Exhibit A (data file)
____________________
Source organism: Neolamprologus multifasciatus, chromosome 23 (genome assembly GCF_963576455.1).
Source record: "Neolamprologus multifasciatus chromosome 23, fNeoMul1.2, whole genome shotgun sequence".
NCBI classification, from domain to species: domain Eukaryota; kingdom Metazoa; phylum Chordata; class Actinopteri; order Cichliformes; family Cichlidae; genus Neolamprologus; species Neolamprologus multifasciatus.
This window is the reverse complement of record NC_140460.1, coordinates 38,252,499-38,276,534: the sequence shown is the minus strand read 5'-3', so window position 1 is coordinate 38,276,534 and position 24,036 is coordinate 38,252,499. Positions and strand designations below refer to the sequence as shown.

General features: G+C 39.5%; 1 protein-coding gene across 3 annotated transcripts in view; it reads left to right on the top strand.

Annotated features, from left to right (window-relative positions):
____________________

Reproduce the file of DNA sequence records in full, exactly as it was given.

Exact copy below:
Source organism: Neolamprologus multifasciatus, chromosome 23 (genome assembly GCF_963576455.1).
Source record: "Neolamprologus multifasciatus chromosome 23, fNeoMul1.2, whole genome shotgun sequence".
NCBI classification, from domain to species: domain Eukaryota; kingdom Metazoa; phylum Chordata; class Actinopteri; order Cichliformes; family Cichlidae; genus Neolamprologus; species Neolamprologus multifasciatus.
This window is the reverse complement of record NC_140460.1, coordinates 38,252,499-38,276,534: the sequence shown is the minus strand read 5'-3', so window position 1 is coordinate 38,276,534 and position 24,036 is coordinate 38,252,499. Positions and strand designations below refer to the sequence as shown.

General features: G+C 39.5%; 1 protein-coding gene across 3 annotated transcripts in view; it reads left to right on the top strand.

Annotated features, from left to right (window-relative positions):